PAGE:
Lifelong Snake Lover Researches Venom Variations

By: Graduate Studies on

Jason StricklandWestern diamondback, rock, black-tailed, Mojave…these are just a few of the 11 possible species of rattlesnake that Jason Strickland hopes to find during his eight-week trip through Texas, New Mexico and Arizona to collect rattlesnake venom and blood samples for his latest research. Strickland is working with his mentor Christopher L. Parkinson, PhD, a professor at UCF and Darin Rokyta, PhD, from Florida State University to conduct genetic analyses, gene sequencing and transcriptome analysis of rattlesnake venom glands. His primary focus is on determining the main evolutionary forces which drive variations in snake venom.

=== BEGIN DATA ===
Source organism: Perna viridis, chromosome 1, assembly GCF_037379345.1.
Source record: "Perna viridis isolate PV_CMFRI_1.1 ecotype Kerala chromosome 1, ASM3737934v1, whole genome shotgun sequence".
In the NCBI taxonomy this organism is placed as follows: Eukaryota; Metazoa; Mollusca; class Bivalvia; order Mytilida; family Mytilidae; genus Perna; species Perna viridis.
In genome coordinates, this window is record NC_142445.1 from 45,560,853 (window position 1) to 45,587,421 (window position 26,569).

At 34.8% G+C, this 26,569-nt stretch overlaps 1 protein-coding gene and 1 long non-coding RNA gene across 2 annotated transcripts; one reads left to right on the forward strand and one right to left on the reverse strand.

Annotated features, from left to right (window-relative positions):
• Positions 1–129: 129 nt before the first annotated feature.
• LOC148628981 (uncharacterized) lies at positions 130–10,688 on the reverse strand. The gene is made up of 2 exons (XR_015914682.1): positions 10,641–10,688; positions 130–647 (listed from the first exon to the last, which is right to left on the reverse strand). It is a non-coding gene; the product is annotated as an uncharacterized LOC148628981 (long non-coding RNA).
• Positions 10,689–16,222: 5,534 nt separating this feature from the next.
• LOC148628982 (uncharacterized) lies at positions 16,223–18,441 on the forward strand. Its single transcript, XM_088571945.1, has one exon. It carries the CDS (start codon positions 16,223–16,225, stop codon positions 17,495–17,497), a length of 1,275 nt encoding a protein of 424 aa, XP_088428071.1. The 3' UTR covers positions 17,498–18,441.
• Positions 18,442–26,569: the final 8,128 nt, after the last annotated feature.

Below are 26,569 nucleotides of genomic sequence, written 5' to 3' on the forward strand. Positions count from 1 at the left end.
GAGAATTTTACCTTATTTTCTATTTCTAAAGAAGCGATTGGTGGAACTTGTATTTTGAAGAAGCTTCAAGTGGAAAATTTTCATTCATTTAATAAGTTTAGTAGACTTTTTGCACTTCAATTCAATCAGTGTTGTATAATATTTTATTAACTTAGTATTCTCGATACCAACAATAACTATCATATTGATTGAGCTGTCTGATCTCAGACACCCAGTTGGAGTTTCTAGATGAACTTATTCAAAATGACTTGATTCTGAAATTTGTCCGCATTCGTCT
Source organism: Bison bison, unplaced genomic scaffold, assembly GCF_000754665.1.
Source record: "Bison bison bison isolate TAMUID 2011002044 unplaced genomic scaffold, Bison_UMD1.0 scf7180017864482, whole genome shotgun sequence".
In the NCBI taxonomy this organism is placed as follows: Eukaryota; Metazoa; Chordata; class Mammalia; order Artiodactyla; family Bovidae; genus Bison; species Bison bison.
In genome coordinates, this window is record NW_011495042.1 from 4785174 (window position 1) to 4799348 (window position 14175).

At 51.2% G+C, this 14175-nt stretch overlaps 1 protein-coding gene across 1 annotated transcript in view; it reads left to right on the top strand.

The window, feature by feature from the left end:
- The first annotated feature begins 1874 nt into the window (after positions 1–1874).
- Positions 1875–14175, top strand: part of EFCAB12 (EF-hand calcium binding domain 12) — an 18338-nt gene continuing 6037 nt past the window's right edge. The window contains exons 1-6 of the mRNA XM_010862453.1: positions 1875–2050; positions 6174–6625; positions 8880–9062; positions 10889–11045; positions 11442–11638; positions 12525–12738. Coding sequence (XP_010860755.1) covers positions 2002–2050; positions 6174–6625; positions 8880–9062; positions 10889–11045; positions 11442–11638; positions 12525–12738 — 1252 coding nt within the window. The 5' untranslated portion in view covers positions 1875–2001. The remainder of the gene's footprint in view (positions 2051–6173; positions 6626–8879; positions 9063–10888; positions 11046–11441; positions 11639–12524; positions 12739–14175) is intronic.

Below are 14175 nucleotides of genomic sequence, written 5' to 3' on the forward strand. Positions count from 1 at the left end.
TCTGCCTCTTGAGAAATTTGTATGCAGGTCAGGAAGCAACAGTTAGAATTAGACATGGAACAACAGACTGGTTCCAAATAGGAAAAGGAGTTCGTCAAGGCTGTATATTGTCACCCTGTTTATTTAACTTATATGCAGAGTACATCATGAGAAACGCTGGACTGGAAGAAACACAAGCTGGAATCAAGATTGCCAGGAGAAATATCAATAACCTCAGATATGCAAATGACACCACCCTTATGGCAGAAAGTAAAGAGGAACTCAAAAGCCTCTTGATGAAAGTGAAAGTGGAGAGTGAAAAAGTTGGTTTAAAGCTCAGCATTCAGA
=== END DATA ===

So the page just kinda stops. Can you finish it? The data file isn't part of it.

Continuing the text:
After obtaining all the required state permits as well as UCF IACUC approval, Strickland and his research partner Gregory Territo (Biology MS, 2013) left on June 24, to begin their search for rattlesnakes in the Southwest. There are many potential benefits to this research. “Currently, all snake bites are treated with the same anti-venom,” explains Strickland. “It’s not specific to any species. If we have a better understanding of the causes of variations in snake venom, we can create more effective anti-venom. Venom proteins also have anti-bacterial and disease treatment applications in drug research.”

Strickland has had a lifelong interest in snakes. After earning his bachelor’s and master’s degrees at Angelo State University in Texas, he came to UCF for the PhD program in Conservation Biology specifically to work with Dr. Parkinson. This spring, he served as co-chair of the 2013 Southeastern Ecology and Evolution Conference hosted by UCF’s Biology department. After completing his doctorate, Strickland hopes to obtain a faculty teaching position at a university.

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